What’s the Matter With Kansas GOP?
Ryun Wants House Seat Back but Could Be Sidetracked by Republican Divisions
A brewing battle for the Republican nomination to challenge freshman Rep. Nancy Boyda (D-Kan.) could leave the GOP hobbled in a district that otherwise presents a golden pickup opportunity for Republicans in 2008.
With former Rep. Jim Ryun (R) already running for the 2nd district seat he lost to Boyda in November and getting favorable reviews from the Club for Growth, and with the rival Republican Main Street Partnership signaling its desire to back potential candidate Lynn Jenkins, the state treasurer, a contentious primary could be in the offing. The discord among national GOP groups could put Republicans at a disadvantage as they seek to retake the conservative district — and could compound the divisions that have riven the Kansas GOP for years.
An ideologically driven Republican primary benefited now-Rep. Dennis Moore (D) in Kansas’ GOP-leaning 3rd district back in 1998 and in his first few battles for re-election. But Boyda spokeswoman Shanan Guinn said her boss is focused on legislating and ensuring she provides her district with first-rate constituent services, declining to comment on the politics of retaining a seat that seems sure to be heavily targeted by the Republicans.
“Most Kansans feel like the election was over on Nov. 7 and that February of 2007 is far too early to be talking about the election in 2008,” Guinn said.
Ryun, who lost to Boyda by 3.5 points in November after beating her by 15 points in 2004, announced this past week that he is running for his old job.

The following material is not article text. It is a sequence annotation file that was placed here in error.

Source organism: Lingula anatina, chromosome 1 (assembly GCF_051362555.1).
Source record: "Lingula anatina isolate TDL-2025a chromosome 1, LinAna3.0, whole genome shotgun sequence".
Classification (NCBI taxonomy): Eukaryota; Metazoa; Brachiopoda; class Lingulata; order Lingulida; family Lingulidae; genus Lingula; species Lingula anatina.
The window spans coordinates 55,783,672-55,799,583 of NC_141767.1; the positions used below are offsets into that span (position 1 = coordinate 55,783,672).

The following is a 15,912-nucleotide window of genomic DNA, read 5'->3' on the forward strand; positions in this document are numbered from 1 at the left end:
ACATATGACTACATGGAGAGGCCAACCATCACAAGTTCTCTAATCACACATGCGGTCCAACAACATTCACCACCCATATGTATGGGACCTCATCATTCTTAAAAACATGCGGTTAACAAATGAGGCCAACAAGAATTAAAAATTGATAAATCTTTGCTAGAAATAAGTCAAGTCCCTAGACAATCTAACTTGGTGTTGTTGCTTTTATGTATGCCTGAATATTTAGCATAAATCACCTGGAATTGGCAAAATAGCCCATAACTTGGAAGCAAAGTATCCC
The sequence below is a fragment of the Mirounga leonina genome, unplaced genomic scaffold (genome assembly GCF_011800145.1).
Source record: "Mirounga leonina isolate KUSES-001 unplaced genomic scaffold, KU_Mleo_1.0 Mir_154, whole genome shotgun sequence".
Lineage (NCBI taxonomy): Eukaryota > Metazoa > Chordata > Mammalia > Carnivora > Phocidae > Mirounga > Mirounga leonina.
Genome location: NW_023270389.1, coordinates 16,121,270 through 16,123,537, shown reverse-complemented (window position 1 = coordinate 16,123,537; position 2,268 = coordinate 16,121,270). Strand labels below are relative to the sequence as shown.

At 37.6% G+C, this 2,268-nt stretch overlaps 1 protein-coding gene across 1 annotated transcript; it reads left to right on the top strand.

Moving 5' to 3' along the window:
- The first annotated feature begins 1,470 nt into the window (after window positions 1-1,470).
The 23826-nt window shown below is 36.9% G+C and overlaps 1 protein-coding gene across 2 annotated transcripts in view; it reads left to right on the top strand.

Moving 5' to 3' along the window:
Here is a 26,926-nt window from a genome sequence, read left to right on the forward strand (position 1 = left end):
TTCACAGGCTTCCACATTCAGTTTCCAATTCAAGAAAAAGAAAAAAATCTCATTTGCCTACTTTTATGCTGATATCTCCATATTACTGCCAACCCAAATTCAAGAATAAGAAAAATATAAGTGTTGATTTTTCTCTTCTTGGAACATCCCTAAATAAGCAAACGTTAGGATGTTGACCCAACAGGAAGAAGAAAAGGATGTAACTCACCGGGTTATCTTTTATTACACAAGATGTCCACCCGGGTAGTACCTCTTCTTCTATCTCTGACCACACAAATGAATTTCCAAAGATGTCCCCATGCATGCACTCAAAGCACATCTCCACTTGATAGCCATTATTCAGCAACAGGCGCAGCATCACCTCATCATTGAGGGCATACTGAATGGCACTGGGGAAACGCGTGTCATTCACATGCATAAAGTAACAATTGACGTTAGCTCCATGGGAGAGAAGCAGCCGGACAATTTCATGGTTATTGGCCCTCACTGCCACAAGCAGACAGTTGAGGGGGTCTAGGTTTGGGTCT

In an interview, National Republican Congressional Committee Chairman Tom Cole (Okla.) enthusiastically welcomed Ryun into the race, saying the former Representative is “a very strong candidate.” But Cole stopped short of endorsing Ryun because of an NRCC policy he has instituted for this cycle that, with few exceptions, prevents the committee from taking sides in contested primaries.
Ryun served five terms in the House and is famous in Kansas for his record as a championship runner in high school, at the University of Kansas, and as a three-time Olympian and silver medalist. Ryun said he is rebuilding his political organization from the ground up, indicating he believes there is more to blame for his loss than the poor political environment that engulfed Republicans in the previous cycle.
“I think [voters] elected someone who they have very little idea what she stands for,” Ryun said of Boyda during a telephone interview. “I feel we can [win] this time.”
Before attaining a rematch with Boyda, however, Ryun first might have to deal with Jenkins.
Just re-elected to her second term as state treasurer, Jenkins is delaying a decision on whether to challenge Ryun in the primary until the end of Kansas’ current legislative session, which concludes March 8. But Jenkins spokeswoman Jenalea Linn said her boss is giving a prospective run more than just trivial consideration.